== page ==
Pharmacogenomic knowledge representation, reasoning and genome-based clinical decision support based on OWL 2 DL ontologies
Every year, hundreds of thousands of patients experience treatment failure or adverse drug reactions (ADRs), many of which could be prevented by pharmacogenomic testing. However, the primary knowledge needed for clinical pharmacogenomics is currently dispersed over disparate data structures and captured in unstructured or semi-structured formalizations. This is a source of potential ambiguity and complexity, making it difficult to create reliable information technology systems for enabling clinical pharmacogenomics.
We developed Web Ontology Language (OWL) ontologies and automated reasoning methodologies to meet the following goals: 1) provide a simple and concise formalism for representing pharmacogenomic knowledge, 2) finde errors and insufficient definitions in pharmacogenomic knowledge bases, 3) automatically assign alleles and phenotypes to patients, 4) match patients to clinically appropriate pharmacogenomic guidelines and clinical decision support messages and 5) facilitate the detection of inconsistencies and overlaps between pharmacogenomic treatment guidelines from different sources. We evaluated different reasoning systems and test our approach with a large collection of publicly available genetic profiles.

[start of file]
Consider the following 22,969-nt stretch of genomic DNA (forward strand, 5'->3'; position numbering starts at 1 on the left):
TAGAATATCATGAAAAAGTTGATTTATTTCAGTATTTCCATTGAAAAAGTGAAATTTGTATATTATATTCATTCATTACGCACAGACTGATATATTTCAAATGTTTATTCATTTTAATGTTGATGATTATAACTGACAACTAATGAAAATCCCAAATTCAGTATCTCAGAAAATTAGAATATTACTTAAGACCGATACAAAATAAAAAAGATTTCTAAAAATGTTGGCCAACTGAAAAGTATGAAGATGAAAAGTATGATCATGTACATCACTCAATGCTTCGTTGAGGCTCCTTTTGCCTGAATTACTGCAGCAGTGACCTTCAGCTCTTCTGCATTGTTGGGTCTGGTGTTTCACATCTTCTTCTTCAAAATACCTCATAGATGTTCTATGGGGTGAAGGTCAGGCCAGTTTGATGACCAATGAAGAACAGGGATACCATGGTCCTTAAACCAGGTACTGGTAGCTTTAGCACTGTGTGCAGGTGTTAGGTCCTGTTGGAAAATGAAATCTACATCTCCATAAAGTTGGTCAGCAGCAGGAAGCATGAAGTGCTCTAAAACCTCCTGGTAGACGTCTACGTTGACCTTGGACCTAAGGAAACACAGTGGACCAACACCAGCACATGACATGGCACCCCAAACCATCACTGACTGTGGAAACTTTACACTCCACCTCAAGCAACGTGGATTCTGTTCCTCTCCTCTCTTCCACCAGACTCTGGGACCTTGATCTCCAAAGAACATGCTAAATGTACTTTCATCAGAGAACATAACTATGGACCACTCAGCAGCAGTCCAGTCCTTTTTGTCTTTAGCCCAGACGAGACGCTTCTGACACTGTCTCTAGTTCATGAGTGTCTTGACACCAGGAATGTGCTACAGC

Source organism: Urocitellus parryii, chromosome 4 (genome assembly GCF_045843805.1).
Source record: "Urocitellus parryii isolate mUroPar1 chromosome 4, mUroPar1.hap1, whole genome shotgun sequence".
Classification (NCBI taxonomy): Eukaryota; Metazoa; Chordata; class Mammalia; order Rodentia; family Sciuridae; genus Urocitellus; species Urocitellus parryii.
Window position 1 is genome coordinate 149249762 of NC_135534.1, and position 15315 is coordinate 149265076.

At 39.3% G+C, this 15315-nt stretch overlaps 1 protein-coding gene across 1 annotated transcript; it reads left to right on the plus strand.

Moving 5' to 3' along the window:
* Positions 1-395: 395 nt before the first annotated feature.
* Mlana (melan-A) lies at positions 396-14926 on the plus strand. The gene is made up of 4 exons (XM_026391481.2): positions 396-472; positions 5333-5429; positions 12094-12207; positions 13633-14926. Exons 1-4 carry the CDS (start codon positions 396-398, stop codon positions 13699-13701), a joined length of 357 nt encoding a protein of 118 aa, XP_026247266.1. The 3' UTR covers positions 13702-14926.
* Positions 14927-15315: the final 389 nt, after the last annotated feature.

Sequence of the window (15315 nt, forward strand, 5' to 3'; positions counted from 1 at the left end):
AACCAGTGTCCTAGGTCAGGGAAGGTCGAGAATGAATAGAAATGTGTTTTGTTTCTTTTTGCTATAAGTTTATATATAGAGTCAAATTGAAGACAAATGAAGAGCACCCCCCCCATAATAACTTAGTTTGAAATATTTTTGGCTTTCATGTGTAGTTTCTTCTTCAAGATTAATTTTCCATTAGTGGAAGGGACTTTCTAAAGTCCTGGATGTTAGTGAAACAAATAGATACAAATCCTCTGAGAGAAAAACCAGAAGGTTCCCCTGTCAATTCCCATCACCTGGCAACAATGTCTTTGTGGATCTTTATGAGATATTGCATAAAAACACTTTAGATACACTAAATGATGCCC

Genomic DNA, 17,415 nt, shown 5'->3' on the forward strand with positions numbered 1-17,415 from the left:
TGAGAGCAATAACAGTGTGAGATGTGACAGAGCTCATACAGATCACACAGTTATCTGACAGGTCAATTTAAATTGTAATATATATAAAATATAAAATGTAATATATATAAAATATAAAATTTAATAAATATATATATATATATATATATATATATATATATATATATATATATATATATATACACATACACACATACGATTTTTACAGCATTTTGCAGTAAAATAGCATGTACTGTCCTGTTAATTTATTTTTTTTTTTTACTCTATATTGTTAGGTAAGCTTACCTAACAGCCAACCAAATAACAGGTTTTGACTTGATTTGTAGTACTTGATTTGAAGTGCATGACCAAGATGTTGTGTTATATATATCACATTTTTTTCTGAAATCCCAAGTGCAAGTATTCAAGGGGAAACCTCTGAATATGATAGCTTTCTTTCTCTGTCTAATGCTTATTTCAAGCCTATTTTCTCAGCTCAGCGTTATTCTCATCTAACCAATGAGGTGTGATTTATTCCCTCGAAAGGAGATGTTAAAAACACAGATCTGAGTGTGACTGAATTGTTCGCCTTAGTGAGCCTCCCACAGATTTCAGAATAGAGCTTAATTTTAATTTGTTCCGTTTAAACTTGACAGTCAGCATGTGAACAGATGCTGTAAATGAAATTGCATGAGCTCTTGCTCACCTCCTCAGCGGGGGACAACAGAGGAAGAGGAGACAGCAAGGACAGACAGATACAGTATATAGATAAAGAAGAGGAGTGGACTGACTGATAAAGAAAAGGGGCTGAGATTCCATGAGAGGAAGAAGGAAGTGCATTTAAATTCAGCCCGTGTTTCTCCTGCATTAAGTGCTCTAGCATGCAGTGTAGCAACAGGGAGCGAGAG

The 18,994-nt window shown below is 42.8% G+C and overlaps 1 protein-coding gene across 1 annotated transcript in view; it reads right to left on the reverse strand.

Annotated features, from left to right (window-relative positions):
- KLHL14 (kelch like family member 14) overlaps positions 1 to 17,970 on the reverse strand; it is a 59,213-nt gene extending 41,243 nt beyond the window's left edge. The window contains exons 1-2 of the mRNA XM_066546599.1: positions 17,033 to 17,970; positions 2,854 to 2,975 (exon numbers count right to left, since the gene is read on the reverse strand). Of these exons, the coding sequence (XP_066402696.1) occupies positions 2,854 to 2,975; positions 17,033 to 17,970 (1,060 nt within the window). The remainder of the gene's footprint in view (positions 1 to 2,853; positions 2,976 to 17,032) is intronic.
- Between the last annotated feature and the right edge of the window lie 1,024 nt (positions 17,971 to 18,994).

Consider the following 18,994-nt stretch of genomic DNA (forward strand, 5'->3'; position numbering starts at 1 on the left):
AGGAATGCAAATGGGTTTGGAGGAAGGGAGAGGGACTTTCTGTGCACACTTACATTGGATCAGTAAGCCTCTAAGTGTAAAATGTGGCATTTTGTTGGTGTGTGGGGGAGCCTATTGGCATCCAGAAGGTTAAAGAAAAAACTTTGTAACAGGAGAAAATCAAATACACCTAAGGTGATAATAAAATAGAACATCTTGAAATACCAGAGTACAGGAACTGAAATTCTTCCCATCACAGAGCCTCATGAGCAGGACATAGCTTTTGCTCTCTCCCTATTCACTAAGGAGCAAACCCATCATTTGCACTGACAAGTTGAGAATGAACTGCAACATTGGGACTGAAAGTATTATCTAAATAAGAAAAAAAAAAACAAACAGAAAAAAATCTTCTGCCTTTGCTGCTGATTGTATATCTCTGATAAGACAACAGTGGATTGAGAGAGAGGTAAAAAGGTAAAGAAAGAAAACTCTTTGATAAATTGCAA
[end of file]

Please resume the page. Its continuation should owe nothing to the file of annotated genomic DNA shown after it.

Our methodology proved to be a novel and useful choice for representing, analyzing and using pharmacogenomic data. The Genomic Clinical Decision Support (Genomic CDS) ontology represents 336 SNPs with 707 variants; 665 haplotypes related to 43 genes; 22 rules related to drug-response phenotypes; and 308 clinical decision support rules. OWL reasoning identified CDS rules with overlapping target populations but differing treatment recommendations. Only a modest number of clinical decision support rules were triggered for a collection of 943 public genetic profiles. We found significant performance differences across available OWL reasoners.
The ontology-based framework we developed can be used to represent, organize and reason over the growing wealth of pharmacogenomic knowledge, as well as to identify errors, inconsistencies and insufficient definitions in source data sets or individual patient data. Our study highlights both advantages and potential practical issues with such an ontology-based approach.
Pharmacogenomics; Ontology; Automated reasoning; Personalized medicine; Clinical decision support